Unfortunately, Sprint really messed up their network overhaul and they are scrambling to fix it. In the DFW area Sprint had LTE out for more than a year and yet it is abysmal, it's slower than T-Mobiles and ATTs HSPA+ (3G), they keep saying they are working on it, but after a year all it is now is just empty promises, their Network Vision is a joke, and w/o fixing any of these major issues they are planning a tri-band LTE network which nearly none off the current lte phones can support (only the the Max ONE is capable). Only their LTE "Spark" is somewhat comparable and yet it is only comparable to ATTs and T-Mobiles 3G network. Also in Arlington TX, Sprint data is non-existent and goes into roaming which is really stupid considering Arlington is a college town now.

    Comparably T-Mobile is aggressively rolling out their LTE, a year ago today they had 0 LTE coverage, now they cover 200 Million people and re working on smaller markets, on January 1st I saw LTE showing up in some rural areas. And what most people are not aware of is that Tmobile ate up Metro PCS, which means they have access to the spectrum. Currently T-Mobile is running on 10x10 LTE (Sprint is only on 5x5), with Metro's LTE they are using they are starting to roll out 20x20 LTE in DFW and will roll out to more markets, it has shown speeds upwards upto 70+mbps betting out every other carrier in terms of speed.

    But yes, at the end coverage is what's important, with their aggressive growth, at this rate they will cover all 300+ Million in somewhat if not LTE within 2 years.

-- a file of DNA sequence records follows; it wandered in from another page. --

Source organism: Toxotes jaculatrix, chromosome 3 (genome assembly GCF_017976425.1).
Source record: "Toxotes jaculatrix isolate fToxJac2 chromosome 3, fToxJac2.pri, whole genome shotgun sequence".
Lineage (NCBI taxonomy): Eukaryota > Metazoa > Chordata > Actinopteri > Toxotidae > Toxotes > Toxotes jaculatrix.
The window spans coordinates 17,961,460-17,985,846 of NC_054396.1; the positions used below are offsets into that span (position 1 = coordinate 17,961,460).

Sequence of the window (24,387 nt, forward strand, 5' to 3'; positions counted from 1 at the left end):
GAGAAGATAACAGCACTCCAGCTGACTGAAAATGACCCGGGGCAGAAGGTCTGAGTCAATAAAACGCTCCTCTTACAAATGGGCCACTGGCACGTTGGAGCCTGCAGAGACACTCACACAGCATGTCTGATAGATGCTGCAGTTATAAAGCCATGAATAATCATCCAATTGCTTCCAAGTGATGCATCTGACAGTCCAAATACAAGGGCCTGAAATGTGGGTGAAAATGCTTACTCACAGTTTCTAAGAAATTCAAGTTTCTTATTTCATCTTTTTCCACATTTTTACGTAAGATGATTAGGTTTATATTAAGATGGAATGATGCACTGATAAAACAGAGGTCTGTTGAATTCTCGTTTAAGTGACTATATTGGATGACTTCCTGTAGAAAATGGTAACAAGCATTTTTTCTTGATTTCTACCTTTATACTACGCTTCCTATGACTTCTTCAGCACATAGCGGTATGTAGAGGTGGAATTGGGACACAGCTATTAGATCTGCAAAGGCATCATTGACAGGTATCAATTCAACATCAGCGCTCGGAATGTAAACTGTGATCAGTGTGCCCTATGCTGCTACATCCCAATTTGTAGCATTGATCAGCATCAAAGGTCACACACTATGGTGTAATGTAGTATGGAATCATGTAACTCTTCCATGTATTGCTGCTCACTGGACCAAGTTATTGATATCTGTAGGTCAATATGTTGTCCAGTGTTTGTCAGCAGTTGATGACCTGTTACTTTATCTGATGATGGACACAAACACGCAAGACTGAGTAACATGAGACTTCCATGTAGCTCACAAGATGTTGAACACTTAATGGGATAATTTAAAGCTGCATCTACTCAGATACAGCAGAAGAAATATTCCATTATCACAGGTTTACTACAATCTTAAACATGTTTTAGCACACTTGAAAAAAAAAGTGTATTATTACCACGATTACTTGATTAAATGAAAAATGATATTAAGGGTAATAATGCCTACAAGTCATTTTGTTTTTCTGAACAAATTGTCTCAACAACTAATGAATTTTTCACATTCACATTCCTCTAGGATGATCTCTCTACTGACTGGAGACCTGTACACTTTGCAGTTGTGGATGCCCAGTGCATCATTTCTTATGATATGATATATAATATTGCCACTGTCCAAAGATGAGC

• Report this Comment On January 15, 2014, at 12:14 AM, shamx wrote:

    @TTES

    Just to put it into perspective, ATT and Verizon both have around 56% profit margin, think about that for a second, 56% is not a small amount it's a ridiculous amount of money at their scale.

    T-Mobile's goal at the end is to aim for a 36% profit, which allows them to aggressively lower prices. This is why ATT is reacting to all this, ATT doesn't want to let go of that 56% which T-Mobile is willing to lower for more customers and to not actually totally rip customers off. Just compare mobile prices with the US and Europe, Europe is much cheaper because the carriers don't make so much margin, and they don't need to tbh, its just the ATT fatcats at the top that don't want a reduced paycheck.

  • Report this Comment On January 15, 2014, at 1:46 AM, CrazyDocAl wrote:

    Verizon has dumped tons of cash into upgrading their towers, T-mobile is trying to buy customers. Which is a better long term investment?

    T-mobile doesn't have LTE support in all 50 states. In most of the states they do have LTE service it's strictly in the large cities. Once you leave the city you can forget about 4g service.

    Sorry but I'll stick with the best network and pay more.

  • Report this Comment On January 15, 2014, at 5:20 AM, Penthouse7 wrote:

    I Just Un-carrier myself with T Mobile, I was on a contract up to 2016 because of recent upgrade on my handsets, I called them and inquire how I can lower my Monthly recurring cost, I was paying $250.00 for a Family package for 4 lines for unlimited Talk, Text and Data on the old plan, with the simple plan it cost me only $150.00 but a migration fee of $500.00,They proposed to upgrade all 4 lines to new handset and they will waive the migration fees but I will pay $100.00 a month for the new handsets, each handsets would cost $625.00 plus tax or $25.00 a month, If I upgrade I will be paying the same amount for 2 years, since my handsets are relatively new (S4) I decided to just negotiate the migration fee, the service rep was very creative he waive 50% of the fee, soI ended up paying only $250.00 spread in 5 months and have the same bill for 5 months after which it will go down to $150.00 a month. GREAT MOVE T MOBILE.(FYI I have been with T Mobile for 8 years, as loyalty I remain with then instead of moving to another carrier.).......

  • Report this Comment On January 15, 2014, at 5:23 AM, Penthouse7 wrote:

    With the recent purchase of frequencies from VZW T Mobile service will improved, great moved ...............